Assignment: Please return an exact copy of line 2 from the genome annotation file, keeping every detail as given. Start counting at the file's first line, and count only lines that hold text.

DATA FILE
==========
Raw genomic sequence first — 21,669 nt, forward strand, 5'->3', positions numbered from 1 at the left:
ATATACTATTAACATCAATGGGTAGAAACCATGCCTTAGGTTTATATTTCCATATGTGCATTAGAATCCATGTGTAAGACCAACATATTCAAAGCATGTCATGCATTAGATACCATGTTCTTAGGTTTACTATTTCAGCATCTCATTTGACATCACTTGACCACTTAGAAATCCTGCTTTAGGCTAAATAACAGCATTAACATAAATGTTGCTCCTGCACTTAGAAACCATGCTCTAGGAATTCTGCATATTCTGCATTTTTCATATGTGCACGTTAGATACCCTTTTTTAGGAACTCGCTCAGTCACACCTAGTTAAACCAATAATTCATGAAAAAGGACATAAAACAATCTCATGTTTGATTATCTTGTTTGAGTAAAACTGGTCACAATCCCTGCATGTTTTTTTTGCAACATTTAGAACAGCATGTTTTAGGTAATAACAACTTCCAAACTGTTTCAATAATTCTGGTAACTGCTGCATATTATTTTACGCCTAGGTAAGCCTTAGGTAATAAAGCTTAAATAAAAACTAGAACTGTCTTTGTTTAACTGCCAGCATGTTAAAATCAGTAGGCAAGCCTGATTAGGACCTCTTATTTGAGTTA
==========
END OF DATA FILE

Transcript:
ATATACTATTAACATCAATGGGTAGAAACCATGCCTTAGGTTTATATTTCCATATGTGCATTAGAATCCATGTGTAAGACCAACATATTCAAAGCATGTCATGCATTAGATACCATGTTCTTAGGTTTACTATTTCAGCATCTCATTTGACATCACTTGACCACTTAGAAATCCTGCTTTAGGCTAAATAACAGCATTAACATAAATGTTGCTCCTGCACTTAGAAACCATGCTCTAGGAATTCTGCATATTCTGCATTTTTCATATGTGCACGTTAGATACCCTTTTTTAGGAACTCGCTCAGTCACACCTAGTTAAACCAATAATTCATGAAAAAGGACATAAAACAATCTCATGTTTGATTATCTTGTTTGAGTAAAACTGGTCACAATCCCTGCATGTTTTTTTTGCAACATTTAGAACAGCATGTTTTAGGTAATAACAACTTCCAAACTGTTTCAATAATTCTGGTAACTGCTGCATATTATTTTACGCCTAGGTAAGCCTTAGGTAATAAAGCTTAAATAAAAACTAGAACTGTCTTTGTTTAACTGCCAGCATGTTAAAATCAGTAGGCAAGCCTGATTAGGACCTCTTATTTGAGTTA